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Facts of Celiac Disease You Must Know

Facts of Celiac Disease You Must Know

If you or a family member has Celiac disease, then it’s crucial to learn all about it. This will help you understand the condition and treat it better to improve the symptoms and the affected person’s wellbeing. However, did you know that there are some facts that not a lot of people know about when it comes to the Celiac disease?

If you want to learn more about Celiac disease, read on! I’ll be showing you a brief overview of it, along with more facts to learn about for your wellbeing.

A Brief Overview of Celiac Disease

Before we get into the different facts of Celiac disease, let’s first tackle what this is, its causes, and symptoms.

Celiac disease is also known as sprue or coeliac. This is an immune reaction when consuming gluten, which is a protein you find in wheat, barley, and rye.

Consuming gluten will trigger an immune response in the small intestine, which can damage its lining. As a result, malabsorption of nutrients happens. This would cause a host of symptoms, which may be serious especially if left untreated.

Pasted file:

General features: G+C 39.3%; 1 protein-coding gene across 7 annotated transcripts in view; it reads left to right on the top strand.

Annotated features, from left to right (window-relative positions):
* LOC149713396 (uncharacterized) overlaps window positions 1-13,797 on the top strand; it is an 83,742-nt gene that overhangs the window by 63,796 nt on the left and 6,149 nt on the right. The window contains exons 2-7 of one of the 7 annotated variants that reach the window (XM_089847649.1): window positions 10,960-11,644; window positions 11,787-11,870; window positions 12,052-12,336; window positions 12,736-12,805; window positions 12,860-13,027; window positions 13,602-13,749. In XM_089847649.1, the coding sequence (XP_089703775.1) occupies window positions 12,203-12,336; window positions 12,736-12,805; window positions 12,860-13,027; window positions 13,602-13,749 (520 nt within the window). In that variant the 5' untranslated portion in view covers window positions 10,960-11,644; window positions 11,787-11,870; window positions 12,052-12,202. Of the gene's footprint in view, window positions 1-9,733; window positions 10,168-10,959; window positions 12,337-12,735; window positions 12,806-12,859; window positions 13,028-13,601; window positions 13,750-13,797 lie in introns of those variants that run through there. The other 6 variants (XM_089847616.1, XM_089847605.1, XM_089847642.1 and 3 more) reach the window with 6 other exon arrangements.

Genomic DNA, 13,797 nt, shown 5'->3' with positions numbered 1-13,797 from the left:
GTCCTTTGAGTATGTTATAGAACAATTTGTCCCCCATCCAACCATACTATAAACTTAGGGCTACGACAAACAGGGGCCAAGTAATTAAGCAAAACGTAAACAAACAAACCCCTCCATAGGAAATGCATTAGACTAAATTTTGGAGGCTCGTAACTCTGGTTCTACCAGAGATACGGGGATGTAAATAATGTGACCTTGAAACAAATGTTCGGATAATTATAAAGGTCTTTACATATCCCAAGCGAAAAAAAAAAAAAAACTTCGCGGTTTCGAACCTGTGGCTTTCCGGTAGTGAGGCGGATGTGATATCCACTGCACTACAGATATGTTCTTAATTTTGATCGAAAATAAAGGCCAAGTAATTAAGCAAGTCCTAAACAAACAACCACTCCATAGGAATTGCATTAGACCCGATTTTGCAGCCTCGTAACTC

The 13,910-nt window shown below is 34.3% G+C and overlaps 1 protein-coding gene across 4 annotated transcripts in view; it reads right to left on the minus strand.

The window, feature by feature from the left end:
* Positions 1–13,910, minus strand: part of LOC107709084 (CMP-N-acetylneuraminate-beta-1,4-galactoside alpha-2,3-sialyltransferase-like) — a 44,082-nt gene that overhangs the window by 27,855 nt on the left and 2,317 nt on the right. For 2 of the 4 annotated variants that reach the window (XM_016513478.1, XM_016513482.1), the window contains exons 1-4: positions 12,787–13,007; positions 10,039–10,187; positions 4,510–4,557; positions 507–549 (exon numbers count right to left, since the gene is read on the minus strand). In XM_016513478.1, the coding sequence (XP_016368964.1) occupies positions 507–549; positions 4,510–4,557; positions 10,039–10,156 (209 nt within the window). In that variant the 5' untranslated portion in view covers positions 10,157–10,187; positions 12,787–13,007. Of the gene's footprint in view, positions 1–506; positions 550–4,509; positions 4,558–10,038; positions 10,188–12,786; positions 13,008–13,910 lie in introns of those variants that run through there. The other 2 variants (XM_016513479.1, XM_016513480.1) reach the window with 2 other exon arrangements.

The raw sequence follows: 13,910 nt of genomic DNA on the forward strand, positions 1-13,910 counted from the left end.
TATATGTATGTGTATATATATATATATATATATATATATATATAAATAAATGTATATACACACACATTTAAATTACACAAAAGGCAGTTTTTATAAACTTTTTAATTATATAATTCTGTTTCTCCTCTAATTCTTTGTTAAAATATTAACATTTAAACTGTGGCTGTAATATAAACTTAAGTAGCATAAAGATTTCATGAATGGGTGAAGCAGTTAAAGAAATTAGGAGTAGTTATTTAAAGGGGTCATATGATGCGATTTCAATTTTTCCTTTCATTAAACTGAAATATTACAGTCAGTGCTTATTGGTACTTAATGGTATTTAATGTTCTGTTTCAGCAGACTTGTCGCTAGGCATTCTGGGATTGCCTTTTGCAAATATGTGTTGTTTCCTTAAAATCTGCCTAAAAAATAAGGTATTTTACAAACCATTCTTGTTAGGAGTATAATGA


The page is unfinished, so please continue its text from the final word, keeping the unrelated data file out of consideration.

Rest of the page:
The signs and symptoms vary, and one may experience one, some, or all of the following:

  • Anemia due to iron deficiency
  • Loss of bone density
  • Softening of bones
  • Skin Rashes
  • Dental enamel damage
  • Mouth ulcers
  • Fatigue and headaches
  • Joint pain
  • Heartburn and acid reflux
  • Vomiting and stomach issues

There are various reasons as to why Celiac disease occurs, though there isn’t a precise reason. Sometimes, the disease can be triggered or made active after pregnancy, surgery, childbirth, or after viral infections or severe emotional stress.

Unfortunately, there is still no cure for Celiac disease yet. However, there are treatments and lifestyle changes to be made which can help reduce the severity and appearance of the symptoms while promoting intestinal healing.

Ten Facts of Celiac Disease You Must Know

Wondering what else you need to learn about with Celiac disease? Here are ten facts you need to know about:

  1. It’s NOT An Allergy

There is actually a difference between being allergic to gluten and having Celiac disease. Celiac is an autoimmune disease which is triggered from consuming gluten and other similar proteins you can find in barley, wheat, and rye. It isn’t an allergy nor an intolerance but is similar to more serious conditions like arthritis or diabetes.

  1. The Symptoms Build Over Time and Vary Widely

If you have Celiac and consume any form of gluten, there is a bit of it that stay undigested in your body. Because of this, these lingering gluten proteins would trigger an immune reaction, with your body damaging your small intestine. It can also attack other areas of your body, which is why there are symptoms such as fatigue or joint pain.

Furthermore, the symptoms vary widely. There isn’t just a host of specific symptoms, but over 200 symptoms which include constipation, vomiting, weight loss, anxiety, infertility, and more. And the symptoms (as well as its intensity) is never the same for all patients.